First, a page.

The work that Amy and her team of volunteers have done is life-changing for the people living on rubbish dumps. They have identified hundreds of sites around the world, but their work so far has taken place in Cambodia, Romania and Nicaragua.
It’s not as simple as closing the rubbish dumps and finding somewhere else for these people to live. Families rely on the dumps as a source of income and there is clearly a great need for this makeshift system of recycling. Instead, Small Steps Project spend the money on setting up CSCs – “Children’s Support Centres” – near to where the rubbish dumps are, with the aim of getting children off the sites and into education. The CSCs are run by local people, and provide a place for children to wash and eat before going to school, a place to do their homework and a place to have access to medical care. With these basic needs being met, they are in more of a position to prosper and learn. During the day, when the older children are at school, the centres are used as nurseries for children under six, providing free childcare to parents who are working on the dumps.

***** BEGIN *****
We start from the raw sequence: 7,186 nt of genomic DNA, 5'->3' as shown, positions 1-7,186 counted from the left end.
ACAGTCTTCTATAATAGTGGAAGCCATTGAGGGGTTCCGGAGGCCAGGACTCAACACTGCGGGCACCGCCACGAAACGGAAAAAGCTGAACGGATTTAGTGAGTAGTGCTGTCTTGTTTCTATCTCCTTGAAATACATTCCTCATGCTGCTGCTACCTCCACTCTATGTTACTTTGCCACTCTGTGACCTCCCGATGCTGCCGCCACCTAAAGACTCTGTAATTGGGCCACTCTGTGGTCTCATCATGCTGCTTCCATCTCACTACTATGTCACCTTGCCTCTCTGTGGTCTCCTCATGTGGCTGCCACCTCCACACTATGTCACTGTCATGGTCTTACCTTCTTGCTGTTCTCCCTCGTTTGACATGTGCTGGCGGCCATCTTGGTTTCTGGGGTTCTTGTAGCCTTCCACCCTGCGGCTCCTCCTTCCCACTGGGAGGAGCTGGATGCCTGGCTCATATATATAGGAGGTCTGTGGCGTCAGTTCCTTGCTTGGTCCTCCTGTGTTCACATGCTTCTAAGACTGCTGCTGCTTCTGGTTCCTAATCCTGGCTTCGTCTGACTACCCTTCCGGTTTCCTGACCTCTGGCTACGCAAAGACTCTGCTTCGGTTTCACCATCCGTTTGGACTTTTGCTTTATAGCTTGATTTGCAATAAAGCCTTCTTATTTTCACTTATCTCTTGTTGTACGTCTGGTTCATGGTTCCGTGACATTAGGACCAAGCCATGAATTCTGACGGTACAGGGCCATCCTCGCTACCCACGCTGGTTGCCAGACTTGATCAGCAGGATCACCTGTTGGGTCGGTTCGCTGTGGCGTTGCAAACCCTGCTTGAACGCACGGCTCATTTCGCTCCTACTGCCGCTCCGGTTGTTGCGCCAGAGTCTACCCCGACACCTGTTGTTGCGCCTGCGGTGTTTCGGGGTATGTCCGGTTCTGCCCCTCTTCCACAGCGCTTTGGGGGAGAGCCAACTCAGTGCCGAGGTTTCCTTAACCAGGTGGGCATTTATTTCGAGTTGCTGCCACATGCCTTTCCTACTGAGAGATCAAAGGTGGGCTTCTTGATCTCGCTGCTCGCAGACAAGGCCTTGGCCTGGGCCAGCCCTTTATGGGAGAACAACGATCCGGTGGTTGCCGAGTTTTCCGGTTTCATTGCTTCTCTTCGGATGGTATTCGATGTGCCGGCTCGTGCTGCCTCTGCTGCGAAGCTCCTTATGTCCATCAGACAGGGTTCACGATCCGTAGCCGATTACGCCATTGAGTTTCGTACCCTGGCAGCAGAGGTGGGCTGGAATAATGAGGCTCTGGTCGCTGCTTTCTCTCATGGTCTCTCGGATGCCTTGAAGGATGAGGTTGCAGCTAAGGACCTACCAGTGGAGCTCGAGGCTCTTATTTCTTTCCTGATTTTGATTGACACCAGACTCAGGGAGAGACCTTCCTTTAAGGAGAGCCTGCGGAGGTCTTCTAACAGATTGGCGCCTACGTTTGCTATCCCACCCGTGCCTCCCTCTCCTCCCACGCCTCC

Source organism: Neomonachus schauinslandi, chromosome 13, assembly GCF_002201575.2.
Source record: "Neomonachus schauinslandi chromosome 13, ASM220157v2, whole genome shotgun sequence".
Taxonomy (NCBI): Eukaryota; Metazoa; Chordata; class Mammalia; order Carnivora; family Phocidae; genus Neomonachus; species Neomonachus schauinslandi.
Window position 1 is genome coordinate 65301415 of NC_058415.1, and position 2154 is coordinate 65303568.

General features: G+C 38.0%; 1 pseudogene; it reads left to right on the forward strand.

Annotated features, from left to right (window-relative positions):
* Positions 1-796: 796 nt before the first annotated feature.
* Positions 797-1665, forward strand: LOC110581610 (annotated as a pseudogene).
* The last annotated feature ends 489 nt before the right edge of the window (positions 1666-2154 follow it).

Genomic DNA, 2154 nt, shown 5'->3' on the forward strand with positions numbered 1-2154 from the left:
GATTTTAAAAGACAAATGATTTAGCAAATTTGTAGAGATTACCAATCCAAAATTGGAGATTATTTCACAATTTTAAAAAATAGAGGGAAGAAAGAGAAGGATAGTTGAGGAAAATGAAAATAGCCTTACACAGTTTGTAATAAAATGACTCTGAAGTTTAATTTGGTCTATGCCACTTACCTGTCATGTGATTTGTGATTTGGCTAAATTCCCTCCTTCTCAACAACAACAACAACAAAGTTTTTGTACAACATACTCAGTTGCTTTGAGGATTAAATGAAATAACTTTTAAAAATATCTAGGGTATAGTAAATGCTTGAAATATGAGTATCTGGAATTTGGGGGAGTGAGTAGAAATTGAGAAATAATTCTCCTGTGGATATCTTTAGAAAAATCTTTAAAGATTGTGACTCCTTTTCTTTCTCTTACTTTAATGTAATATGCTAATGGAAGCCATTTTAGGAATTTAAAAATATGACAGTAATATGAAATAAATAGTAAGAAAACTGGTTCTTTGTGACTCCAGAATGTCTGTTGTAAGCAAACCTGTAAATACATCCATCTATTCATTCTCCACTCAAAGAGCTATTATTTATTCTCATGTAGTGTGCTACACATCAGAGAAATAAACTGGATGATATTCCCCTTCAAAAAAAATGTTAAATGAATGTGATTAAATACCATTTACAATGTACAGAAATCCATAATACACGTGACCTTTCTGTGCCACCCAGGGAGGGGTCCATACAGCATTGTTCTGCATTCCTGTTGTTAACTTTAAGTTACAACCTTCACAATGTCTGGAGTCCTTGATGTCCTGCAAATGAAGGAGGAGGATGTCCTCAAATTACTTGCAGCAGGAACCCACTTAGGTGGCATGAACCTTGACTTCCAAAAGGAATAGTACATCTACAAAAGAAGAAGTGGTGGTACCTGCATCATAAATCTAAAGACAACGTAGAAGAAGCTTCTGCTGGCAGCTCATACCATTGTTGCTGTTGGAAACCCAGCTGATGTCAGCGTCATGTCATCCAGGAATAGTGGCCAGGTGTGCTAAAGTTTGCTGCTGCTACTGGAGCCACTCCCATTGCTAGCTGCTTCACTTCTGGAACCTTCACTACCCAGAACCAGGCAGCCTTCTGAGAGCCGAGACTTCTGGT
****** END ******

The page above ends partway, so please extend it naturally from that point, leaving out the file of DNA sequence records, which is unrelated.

When Amy first went to Phnom Penh, there were 64 children living and working on the Stung Meanchey dump. These children are now all in school, with the local CSC taking care of 84 children in total.
The journey hasn’t been at all easy, and some countries have been less receptive to intervention to others. In Romania, where they have the worst recycling figures in the EU, billions of pounds were given to help improve the country’s environmental structure. Small Steps Project was drafted in to help with the humanitarian aspect of people living on the Pata Rat dump in Cluj, Transylvania - a 22 acre rubbish site home to 80 families, and another 2,100 other people in the surrounding areas. Smalls Steps Project went over to offer emergency aid to children and to provide access to education. Amy tells me that corruption within the local government, and widespread racism towards Roma people, meant that they were fighting against many conspiring forces to keep these children exactly where they were.